Deliciously Dangerously Daring Badge

All the Muses I’ve Made

Originally uploaded by nodigio

Deliciously Dangerously Daring Badge (also known as the 3-D Badge)

This is the first badge every person joining WoodSpirits should do.

Step One:
Visualize yourself following your dreams. Imagine taking a bow with Barishnikov because you were his dancing partner. Imagine being in the cockpit of a Cessna and flying it yourself to – heh, go wild – accept the Nobel Peace Prize for finding the virus that makes people violent in the Middle East – and the vaccination that cures it! Imagine yourself floating in space, directing the building of a rollercoaster on the Moon. Dream BIG. Even our most fantastic dreams have a kernel of something we can realistically do contained within it. There is no dream so big, so large, that we can’t do some of it. And if we can do some of it, maybe we can do all of it. Once we let our dreams bubble up into our awareness, they tell us something about ourselves: who we are, who we can be. Accepting those dreams lets our spirits soar. Deny them? Never again! Will our dreams come true? The only way to know is to name them and claim them. You’ve named your dream. Now, let’s work on claiming it!

Step Two:
Why should you claim your dream? Sometimes, following a dream can be scary. You’ll be doing something important to yourself, something that matters a lot, and that means you can get hurt. We spend a lot of time avoiding pain. If we face that fear, that pain, the vvery act of facing it frees us from it. We aren’t afraid of becoming who we are anymore as opposed to who we (and others) think we are.

It satisfies us on deep levels to follow a dream and make it real. Some people call this being happy, but the feeling outlasts the fleeting emotions that accompany happiness. It fills you with a feeling of “all’s right” and gives you confidence that sticks with you through everything you will do afterwards.

That’s a special kind of power within. It’s magical, spiritual, fulfilling.

Dreaming fuels passion, and when you alow your dreams to come forward, you are filled with energy and passion that spills over into the rest of your life and works to inspire those about you. That’s another, different kind of satisfaction and power.

Step Three:
Play with your dreams. You really can define your dreams, but you have to give yourself permission to let them come out. Insecurities, fear, and daily drudgery can atrophy your dreams, but even the most dried up, scrawny dream can be revived when you pay it some attention. Don’t wait for your dreams to poke themselves into your life – they’ve been walled off by the daily routines and habits you’ve built up to get through each day. Over the next 2 or 3 weeks, schedule three one-hour “play dates” with your dreams. Mark the times on your calendar and stick to them. These are firm appointments.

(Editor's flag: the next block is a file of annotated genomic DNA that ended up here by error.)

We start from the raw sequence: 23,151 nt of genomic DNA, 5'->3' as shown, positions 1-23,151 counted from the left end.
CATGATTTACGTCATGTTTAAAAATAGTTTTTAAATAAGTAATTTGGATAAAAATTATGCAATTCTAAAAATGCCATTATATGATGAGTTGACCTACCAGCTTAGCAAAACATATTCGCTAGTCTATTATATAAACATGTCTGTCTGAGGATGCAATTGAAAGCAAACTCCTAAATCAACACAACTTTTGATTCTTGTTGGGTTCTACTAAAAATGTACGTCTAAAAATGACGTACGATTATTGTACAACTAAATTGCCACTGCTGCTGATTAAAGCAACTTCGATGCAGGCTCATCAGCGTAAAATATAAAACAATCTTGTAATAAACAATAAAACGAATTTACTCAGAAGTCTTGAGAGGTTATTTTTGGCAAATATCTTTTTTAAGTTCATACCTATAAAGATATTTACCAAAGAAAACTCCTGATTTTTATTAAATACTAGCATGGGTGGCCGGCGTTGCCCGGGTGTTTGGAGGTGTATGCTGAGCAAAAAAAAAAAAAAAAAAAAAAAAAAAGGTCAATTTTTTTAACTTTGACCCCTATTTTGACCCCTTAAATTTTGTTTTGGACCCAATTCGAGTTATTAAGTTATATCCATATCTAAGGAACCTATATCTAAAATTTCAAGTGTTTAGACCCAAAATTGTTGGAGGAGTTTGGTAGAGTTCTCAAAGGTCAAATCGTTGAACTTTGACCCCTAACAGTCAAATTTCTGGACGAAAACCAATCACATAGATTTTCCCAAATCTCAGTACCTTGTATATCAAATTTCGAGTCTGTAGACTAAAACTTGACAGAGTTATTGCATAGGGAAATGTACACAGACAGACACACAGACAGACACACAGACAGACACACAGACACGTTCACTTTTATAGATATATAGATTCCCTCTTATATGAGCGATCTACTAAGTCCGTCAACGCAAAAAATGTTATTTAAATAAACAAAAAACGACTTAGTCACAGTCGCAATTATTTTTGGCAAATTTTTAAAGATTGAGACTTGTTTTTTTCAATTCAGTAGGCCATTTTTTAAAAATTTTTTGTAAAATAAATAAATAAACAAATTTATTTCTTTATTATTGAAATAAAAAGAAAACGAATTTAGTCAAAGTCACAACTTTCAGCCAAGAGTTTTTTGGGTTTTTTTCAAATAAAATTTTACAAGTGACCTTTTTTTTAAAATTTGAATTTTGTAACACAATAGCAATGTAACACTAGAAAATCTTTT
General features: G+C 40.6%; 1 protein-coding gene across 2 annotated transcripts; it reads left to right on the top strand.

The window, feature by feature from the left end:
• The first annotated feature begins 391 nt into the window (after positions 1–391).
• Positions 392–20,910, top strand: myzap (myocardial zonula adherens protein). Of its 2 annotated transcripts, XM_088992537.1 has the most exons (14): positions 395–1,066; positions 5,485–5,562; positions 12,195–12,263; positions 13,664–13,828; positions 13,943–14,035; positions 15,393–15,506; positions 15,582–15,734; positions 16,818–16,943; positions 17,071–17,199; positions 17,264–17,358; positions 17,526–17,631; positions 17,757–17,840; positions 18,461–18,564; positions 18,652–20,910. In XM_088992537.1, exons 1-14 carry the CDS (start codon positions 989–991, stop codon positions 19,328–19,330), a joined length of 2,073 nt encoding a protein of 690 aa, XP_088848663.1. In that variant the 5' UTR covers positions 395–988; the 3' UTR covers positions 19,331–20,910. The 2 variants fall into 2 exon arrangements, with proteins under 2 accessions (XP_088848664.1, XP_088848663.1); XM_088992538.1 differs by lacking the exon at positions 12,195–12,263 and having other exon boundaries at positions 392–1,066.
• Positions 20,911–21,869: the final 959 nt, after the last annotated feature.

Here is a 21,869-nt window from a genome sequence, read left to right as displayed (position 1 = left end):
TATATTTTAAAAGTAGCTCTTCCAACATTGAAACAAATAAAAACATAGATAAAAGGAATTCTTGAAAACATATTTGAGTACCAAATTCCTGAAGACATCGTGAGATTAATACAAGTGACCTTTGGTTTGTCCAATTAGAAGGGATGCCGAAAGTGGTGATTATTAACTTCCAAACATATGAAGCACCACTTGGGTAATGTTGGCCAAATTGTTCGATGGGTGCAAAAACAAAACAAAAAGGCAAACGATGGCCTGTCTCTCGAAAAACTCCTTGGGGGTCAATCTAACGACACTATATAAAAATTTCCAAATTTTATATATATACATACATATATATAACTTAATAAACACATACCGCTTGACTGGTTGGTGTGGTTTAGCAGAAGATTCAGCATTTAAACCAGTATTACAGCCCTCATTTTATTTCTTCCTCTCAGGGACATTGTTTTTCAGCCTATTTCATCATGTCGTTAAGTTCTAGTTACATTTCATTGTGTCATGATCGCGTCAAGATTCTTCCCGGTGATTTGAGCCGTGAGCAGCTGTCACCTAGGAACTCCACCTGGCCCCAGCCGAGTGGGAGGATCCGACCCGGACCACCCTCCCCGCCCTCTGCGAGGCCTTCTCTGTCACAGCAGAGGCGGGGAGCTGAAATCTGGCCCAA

During your play dates, make doodles and notes of your dreams. Use magnetic poetry, if that helps, or scribble on a chalkboard. The point isn’t to fill pages with meticulous notes, it’s to give your dreams the same consideration you give to your shopping list. Let it out.

Some people find they let their dreams out best when they forst wake up or just before they go to bed. Others prefer a “hit and run” method and find that keeping a notepad and pen in their car or briefcase for inspirational doodles and notes works better for them, or they can hoard their lunch hour for this. They call it a “lunch break” for a reason – don’t waste all of it running errands and being busy. Take a seat and take time to dream. Or, if this works better for you, build yourself a mini-retreat: unplug or turn off the phones, tape a note over the doorbell, or go someplace where you will be away from the distractions of your daily life: a park or even the mall. Bring your notebook and pen and let your dreams out.

Step Four:
Now that you’ve got some scribbles and doodles, look them over to see what dreams you’ve let out. Pick a dream if you have more than one and expand on it. If you see yourself singing, are you singing in a church choir or in front of American Idol or in a recording studio? Let the dream take weight. Feel the microphone, the headset, the clothes you’re wearing, as much detail as you can. Include in this detail the steps you took to get there.

Step Five:
Do the work to make your dream real. Buy the supplies or equipment you’ll need, if any. Find someone who did what you want to do and interview them. Get tips and ideas and more contacts. Collect inspirational quotes and photos and put them in your notebook to inspire you when things get tough. If you don’t have a Badge Buddy, find one or come to the WoodSpirits website and post your rants and raves here. Browse our tips and resources for more help.

Step Six:
Research the information you got from your mentor. Take a class if you need to. Keep a record of all that you are doing and need to do.

Step Seven:
Do it!

Step Eight:
Claim your badge!

Step Nine:
Start thinking about your next badge!


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